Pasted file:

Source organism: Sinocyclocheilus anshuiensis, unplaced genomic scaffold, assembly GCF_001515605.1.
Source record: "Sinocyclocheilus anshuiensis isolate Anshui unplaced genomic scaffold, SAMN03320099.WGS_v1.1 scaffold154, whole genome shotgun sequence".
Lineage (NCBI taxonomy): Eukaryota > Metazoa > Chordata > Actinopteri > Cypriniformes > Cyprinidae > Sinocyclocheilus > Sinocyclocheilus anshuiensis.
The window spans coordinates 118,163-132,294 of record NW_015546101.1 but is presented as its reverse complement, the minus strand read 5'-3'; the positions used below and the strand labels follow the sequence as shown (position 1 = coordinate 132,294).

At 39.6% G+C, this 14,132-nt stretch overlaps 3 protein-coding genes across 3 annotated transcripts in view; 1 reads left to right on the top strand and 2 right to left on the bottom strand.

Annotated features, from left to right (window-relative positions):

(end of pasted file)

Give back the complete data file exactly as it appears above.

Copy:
Source organism: Sinocyclocheilus anshuiensis, unplaced genomic scaffold, assembly GCF_001515605.1.
Source record: "Sinocyclocheilus anshuiensis isolate Anshui unplaced genomic scaffold, SAMN03320099.WGS_v1.1 scaffold154, whole genome shotgun sequence".
Lineage (NCBI taxonomy): Eukaryota > Metazoa > Chordata > Actinopteri > Cypriniformes > Cyprinidae > Sinocyclocheilus > Sinocyclocheilus anshuiensis.
The window spans coordinates 118,163-132,294 of record NW_015546101.1 but is presented as its reverse complement, the minus strand read 5'-3'; the positions used below and the strand labels follow the sequence as shown (position 1 = coordinate 132,294).

At 39.6% G+C, this 14,132-nt stretch overlaps 3 protein-coding genes across 3 annotated transcripts in view; 1 reads left to right on the top strand and 2 right to left on the bottom strand.

Annotated features, from left to right (window-relative positions):